If you don't have a die cutting machine you could just cut a circle that size and score it. If you have a cricut you could use that to cut your circle. This is a nice project will have to try it.
Barbara  |  Wed Nov 7, 2012 at 5:59 AM
Very cute...Going to try it...
MaryAnn  |  Wed Nov 7, 2012 at 6:03 AM
I love this! However, I have the SU Simply Scored not the Scor-Pal. What are the scoring measurements for that tool? Thanks for another great project.
Rebecca Ruediger  |  Wed Nov 7, 2012 at 6:15 AM
Love it, Theresa!!! This may be the push necessary for Grand Calibur...I'll try the Cricut first and see how I do. I can't wait to play around with this!
Cindy  |  Wed Nov 7, 2012 at 7:45 AM
Theresa, this is just too darn cute. I have to give these a try.
Regina M Hamilton  |  Wed Nov 7, 2012 at 8:24 AM
That is just sooooooooooooooo cute !! I will have to make this for Christmas, for sure. Awesome & fast project, Theresa.
Good with a pieced & cut poinsetta also, it gives height & depth for the flower. Love it !!TFS !!
Darlene....  |  Wed Nov 7, 2012 at 9:34 AM
Oh wow. I love it. I too may have to buy me an early Christmas present of a Grand Calibur.
Kristine  |  Wed Nov 7, 2012 at 10:24 PM
Hello! Quick question that's totally off topic. Do you know how to make your site mobile friendly? My website looks weird when viewing from my iphone4. I'm trying to find a theme or plugin that might be able to resolve this issue. If you have any suggestions, please share. Thank you!
North Face Down Jacket Mens  |  Sun Nov 11, 2012 at 6:16 AM
Great tutorial, thanks for the inspiration. However, since I do not have the Grand Calibur, I had to come up with an alternative.
Grand Treat Basket-Option 2
Materials: compass, cardstock, graph paper, ruler, scoring tool.
Decide the diameter of the circle you want to draw. For example, a four-inch diameter circle will produce a basket big enough to fit two-three pieces of hard candy. Draw a circle on graph paper using the compass. Divide it into thirds along the diameter, trace lines. Rotate the circle 90 degrees, and repeat division into thirds. Again, re-trace lines. Trim graph paper circle closely and carefully. Make a notch where the lines end to use as reference for the cardstock circle. Draw identical diameter circle on cardstock. Use reference circle to draw lines, score all four of them. Carefully trim cardstock circle using big scallop scissors. Follow original directions after step 4 to assemble basket.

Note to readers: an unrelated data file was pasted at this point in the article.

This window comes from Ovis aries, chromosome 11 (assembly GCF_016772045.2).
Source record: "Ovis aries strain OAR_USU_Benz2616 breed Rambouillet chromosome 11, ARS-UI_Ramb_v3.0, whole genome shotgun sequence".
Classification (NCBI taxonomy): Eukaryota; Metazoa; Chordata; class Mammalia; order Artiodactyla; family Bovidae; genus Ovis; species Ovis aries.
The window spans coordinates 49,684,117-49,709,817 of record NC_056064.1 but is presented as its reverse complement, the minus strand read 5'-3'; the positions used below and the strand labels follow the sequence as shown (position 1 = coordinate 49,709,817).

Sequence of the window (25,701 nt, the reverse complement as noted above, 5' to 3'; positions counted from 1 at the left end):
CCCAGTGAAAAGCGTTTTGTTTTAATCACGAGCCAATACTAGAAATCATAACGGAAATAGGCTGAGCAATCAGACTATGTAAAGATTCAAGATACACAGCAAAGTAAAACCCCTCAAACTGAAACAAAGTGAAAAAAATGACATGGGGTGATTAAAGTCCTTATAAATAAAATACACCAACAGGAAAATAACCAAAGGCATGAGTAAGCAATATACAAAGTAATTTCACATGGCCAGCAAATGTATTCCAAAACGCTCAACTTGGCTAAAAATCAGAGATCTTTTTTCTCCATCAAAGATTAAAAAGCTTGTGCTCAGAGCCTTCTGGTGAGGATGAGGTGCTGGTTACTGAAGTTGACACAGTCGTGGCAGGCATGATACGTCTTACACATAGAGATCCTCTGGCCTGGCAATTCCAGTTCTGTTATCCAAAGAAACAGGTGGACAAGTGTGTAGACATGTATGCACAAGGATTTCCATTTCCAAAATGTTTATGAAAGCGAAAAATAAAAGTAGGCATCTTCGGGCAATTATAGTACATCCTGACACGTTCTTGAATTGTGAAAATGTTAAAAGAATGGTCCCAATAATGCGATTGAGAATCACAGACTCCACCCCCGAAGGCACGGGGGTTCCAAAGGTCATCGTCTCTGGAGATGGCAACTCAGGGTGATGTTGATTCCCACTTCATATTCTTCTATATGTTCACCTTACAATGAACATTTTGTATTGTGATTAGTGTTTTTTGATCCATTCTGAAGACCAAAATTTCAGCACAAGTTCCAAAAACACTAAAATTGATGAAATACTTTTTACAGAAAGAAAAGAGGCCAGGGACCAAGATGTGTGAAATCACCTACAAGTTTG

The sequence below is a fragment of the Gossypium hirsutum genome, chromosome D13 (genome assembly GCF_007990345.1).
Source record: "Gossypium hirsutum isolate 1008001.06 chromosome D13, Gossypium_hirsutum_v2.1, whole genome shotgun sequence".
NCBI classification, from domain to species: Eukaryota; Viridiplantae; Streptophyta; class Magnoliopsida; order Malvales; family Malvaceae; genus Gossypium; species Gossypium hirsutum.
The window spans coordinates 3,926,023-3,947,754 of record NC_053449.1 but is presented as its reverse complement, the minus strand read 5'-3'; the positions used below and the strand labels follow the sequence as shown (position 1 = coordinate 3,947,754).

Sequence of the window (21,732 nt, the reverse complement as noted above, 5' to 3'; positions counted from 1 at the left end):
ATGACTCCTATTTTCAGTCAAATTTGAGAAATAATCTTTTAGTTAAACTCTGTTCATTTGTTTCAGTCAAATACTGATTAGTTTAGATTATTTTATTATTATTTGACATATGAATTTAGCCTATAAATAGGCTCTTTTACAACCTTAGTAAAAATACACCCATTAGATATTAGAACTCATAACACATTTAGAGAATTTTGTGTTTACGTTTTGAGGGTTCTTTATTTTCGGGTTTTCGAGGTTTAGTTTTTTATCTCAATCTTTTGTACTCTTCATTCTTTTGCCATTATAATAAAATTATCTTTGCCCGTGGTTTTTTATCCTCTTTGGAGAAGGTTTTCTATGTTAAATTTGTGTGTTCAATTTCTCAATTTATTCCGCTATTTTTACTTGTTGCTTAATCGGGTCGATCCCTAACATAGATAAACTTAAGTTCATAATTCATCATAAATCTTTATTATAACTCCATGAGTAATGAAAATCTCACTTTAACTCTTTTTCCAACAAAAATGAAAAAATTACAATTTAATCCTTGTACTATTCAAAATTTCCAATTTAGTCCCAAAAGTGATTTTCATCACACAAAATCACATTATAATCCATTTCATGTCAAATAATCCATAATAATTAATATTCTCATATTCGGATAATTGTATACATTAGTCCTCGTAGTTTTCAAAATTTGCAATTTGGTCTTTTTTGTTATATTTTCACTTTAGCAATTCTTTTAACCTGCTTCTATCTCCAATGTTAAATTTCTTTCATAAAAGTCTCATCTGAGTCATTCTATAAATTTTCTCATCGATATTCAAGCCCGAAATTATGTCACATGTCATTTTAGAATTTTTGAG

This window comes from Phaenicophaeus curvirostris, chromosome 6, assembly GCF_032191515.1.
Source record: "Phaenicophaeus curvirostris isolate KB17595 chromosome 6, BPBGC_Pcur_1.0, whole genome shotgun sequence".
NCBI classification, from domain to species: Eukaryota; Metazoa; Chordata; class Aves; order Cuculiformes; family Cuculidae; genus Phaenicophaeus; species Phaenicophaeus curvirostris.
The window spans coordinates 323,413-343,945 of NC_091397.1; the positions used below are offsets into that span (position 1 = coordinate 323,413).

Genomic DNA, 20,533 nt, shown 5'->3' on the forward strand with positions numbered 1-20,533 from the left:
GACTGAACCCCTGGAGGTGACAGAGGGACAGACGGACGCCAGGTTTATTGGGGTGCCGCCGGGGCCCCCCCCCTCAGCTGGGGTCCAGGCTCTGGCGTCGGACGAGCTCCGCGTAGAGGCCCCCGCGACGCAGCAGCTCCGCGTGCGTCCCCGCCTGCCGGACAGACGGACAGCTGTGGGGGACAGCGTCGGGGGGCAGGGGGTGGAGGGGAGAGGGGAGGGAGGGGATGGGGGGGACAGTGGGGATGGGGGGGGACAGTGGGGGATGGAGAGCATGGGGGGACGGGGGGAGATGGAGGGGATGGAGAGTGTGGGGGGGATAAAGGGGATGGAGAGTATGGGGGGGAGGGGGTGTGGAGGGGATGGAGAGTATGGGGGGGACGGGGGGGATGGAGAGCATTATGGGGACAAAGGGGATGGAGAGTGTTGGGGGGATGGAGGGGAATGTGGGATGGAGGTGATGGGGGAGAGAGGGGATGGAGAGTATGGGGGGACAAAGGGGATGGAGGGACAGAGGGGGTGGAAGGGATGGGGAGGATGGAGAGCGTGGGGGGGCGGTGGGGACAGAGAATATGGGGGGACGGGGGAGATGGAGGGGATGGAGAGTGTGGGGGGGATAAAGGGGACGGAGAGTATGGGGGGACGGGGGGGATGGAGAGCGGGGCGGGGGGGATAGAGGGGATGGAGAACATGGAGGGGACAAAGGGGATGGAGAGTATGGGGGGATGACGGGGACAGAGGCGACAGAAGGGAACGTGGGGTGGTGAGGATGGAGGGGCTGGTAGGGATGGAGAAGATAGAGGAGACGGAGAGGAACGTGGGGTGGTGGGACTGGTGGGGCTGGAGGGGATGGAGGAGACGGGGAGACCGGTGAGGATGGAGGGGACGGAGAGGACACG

Grand Treat Basket-Option 3
Cut a square from cardstock. Divide it into thirds, both length and widthwise. This will produce nine identical squares, three per row, in three rows. Score all lines. Follow directions from step 4 in original directions. Fold to assemble basket.
For a twist in assembling the basket, instead of folding the two flaps overlapping one another aligned with the basket base, just bring them together to overlap in their corners and adhere. Repeat with the other side. This will create an open basket rather than a box-like one.
Maria M. L.  |  Tue Nov 13, 2012 at 8:00 AM
I was so surprised this box was made from a circle not a box die. Grand idea. Can't wait to make my own boxes for valentines day.
Peggy Salyers  |  Thu Jan 3, 2013 at 4:16 PM
Going to use this for an Easter basket - thanks
Janine B  |  Mon Feb 24, 2014 at 1:54 PM